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‘Reckless’ Russian fighter jet forces down US Air Force drone flying over Black Sea

US Air Force condemns alleged Russian interference

Josh Marcus
San Francisco
Wednesday 15 March 2023 06:38 GMT
U.S. says Russian jet forced its surveillance drone to crash

Russian fighter jets forced a US drone out of the sky over international waters in the Black Sea on Tuesday, according to US officials.

US Air Force Gen James B Hecker of the branch’s Europe command said a pair of Russian Sukhoi Su-27 aircraft performed a “reckless, environmentally unsound and unprofessional” set of manoeuvres, dumping fuel and damaging the propeller of an MQ-9 drone, forcing the US to bring the craft down.

“In fact, this unsafe and unprofessional act by the Russians nearly caused both aircraft to crash,” he added.

European command warned that “these aggressive actions by Russian aircrew are dangerous and could lead to miscalculation and unintended escalation”. The US European Command said in a statement that one of the Russian fighters “struck the propeller of the MQ-9, causing US forces to have to bring the MQ-9 down in international waters”.

Prior to that, the Su-27s dumped fuel on and flew in front of the MQ-9 several times before the collision, the statement from Stuttgart, Germany, continued.

The UAV was flying “well clear of any territory over Ukraine” while performing an unspecified intelligence, surveillance, and reconnaissance mission, the US Department of Defence said on Tuesday.

Russia’s Defence Ministry said the US drone was flying near its borders and intruded in the area that was declared off limits by Russia, causing the military to scramble fighters to intercept it. “As a result of sharp manoeuvre, the US drone went into uncontrollable flight with a loss of altitude,” and fell into the water, it said.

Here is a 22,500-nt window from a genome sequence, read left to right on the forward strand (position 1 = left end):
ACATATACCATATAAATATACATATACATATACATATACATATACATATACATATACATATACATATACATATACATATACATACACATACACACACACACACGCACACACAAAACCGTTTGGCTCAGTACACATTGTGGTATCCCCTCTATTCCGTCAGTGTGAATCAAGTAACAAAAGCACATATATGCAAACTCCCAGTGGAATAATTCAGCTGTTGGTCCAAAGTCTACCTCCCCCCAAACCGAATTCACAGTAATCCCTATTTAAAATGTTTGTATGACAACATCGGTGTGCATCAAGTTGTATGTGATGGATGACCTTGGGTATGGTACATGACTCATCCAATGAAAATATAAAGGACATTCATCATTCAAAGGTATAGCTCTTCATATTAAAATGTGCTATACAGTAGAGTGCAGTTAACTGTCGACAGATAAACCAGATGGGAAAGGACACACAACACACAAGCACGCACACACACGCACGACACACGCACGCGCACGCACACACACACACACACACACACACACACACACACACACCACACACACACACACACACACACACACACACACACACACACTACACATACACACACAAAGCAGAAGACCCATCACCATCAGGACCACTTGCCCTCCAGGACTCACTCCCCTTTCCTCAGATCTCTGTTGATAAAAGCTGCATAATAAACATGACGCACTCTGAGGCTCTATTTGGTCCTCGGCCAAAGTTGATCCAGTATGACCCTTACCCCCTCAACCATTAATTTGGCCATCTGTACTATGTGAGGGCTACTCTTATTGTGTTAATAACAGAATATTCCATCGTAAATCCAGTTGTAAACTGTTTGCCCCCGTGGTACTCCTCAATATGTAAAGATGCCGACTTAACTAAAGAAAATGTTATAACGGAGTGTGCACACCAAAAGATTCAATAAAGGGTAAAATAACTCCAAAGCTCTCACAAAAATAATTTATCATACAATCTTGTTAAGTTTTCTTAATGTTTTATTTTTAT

Aircraft from both countries have operated over the Black Sea, which has coastlines in Russia and Ukraine.

State Department spokesperson Ned Price called it a “brazen violation of international law” and said the US summoned the Russian ambassador to lodge a protest. The US ambassador to Russia Lynne Tracy has made similar representations in Moscow.

White House national security spokesperson John Kirby said the incident would not deter the US from continuing their missions in the area.

“If the message is that they want to deter or dissuade us from flying, and operating in international airspace, over the Black Sea, then that message will fail,” he said.

“We're going to continue to fly and operate in international airspace over international waters,” he said. “The Black Sea belongs to no one nation.”

Russia’s Defence Ministry added that its fighters did not come into contact with the drone. “The Russian fighters did not use their onboard weapons, did not come into contact with the UAV and returned safely to their home airfield,” it said.

Russian aircraft were in fact damaged in the encounter, US Brigadier General Patrick Ryder claimed during a press briefing. He added that the downed US drone has not been captured by Russia, but declined to provide further details about whether or how the UAV might be recovered.

Interactions with Russian aircraft are common during operations in the area, but Mr Kirby told reporters in Washington that this incident “is noteworthy because of how unsafe and unprofessional it was, indeed reckless that it was”.

Drones have become a key part of the war in Ukraine on both sides. The US has provided more than 700 small Switchblade drones to Ukraine as part of its various security assistance packages. The craft are not armed, but can be carried in backpacks and used to crash into targets, becoming a key weapon for Ukrainian forces, The Wall Street Journal reports.

Thus far, the US has declined to provide Ukraine with long-range, armed US drones like the Reaper or Grey Eagle, over fears Russia could access the technology on board if one was shot down, according to DefenseNews.

All told, the US has provided Ukraine with roughly $34bn in security aid since 2014, when Russia first invaded the country, according to the Congressional Research Service.

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